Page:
in: Environmental Science & Policy, 146, article 103556 (Editorial)
In recent years nexus approaches have been increasingly promoted for tackling persistent problems in environmental governance in general and water governance in particular. The Water-Energy-Food (WEF) nexus concept has gained importance in debates in business, policy and practice in recent years (Benson et al., 2015) – p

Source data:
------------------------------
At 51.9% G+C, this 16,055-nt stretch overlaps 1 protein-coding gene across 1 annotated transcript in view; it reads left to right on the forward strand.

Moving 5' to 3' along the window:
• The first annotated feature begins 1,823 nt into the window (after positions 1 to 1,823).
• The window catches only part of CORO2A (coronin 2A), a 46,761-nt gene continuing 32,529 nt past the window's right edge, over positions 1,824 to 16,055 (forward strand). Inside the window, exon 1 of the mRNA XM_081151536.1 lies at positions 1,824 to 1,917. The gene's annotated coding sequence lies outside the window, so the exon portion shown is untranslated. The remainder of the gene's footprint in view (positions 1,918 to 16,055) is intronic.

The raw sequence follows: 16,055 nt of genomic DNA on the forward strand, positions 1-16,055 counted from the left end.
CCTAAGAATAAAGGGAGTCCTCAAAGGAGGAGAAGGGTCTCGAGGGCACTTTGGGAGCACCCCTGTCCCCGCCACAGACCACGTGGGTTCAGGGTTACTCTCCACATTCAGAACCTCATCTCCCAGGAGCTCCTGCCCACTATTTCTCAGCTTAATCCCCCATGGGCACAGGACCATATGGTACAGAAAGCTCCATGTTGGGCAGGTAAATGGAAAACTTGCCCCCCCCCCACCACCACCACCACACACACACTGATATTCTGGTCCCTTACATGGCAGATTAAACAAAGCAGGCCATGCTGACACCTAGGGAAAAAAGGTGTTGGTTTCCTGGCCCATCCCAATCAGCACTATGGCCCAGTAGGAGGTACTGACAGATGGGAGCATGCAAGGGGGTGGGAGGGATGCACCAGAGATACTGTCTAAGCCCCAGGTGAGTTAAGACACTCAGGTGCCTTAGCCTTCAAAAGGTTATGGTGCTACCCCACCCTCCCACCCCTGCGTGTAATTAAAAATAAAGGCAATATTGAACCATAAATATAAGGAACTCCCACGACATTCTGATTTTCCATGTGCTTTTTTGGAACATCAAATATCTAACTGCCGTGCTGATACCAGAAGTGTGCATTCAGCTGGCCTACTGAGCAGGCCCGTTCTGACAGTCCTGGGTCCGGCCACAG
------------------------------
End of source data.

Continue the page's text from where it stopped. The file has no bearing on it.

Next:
redominantly, but not only in the water domain. The WEF-nexus highlights that enhancing and guaranteeing water, energy and food security requires a cross-sectoral approach and innovative coordination instruments (Weitz et al., 2017, Pahl-Wostl, 2019). Such approaches shift focus towards complex cross-sectoral interdependencies and highlight the need for enhanced coordination. Indeed, despite numerous efforts to promote and implement more integrated approaches, coordination problems persist and impede sustainable water governance and management. Given persistent challenges and the importance of integrated governance, it is quite plausible that IWRM (Integrated Water Resources Management) is also an essential element of Sustainable Development Goal (SDG) 6. The baseline assessment of IWRM implementation unveiled a number of challenges with regard to coordination (UN Environment, 2018).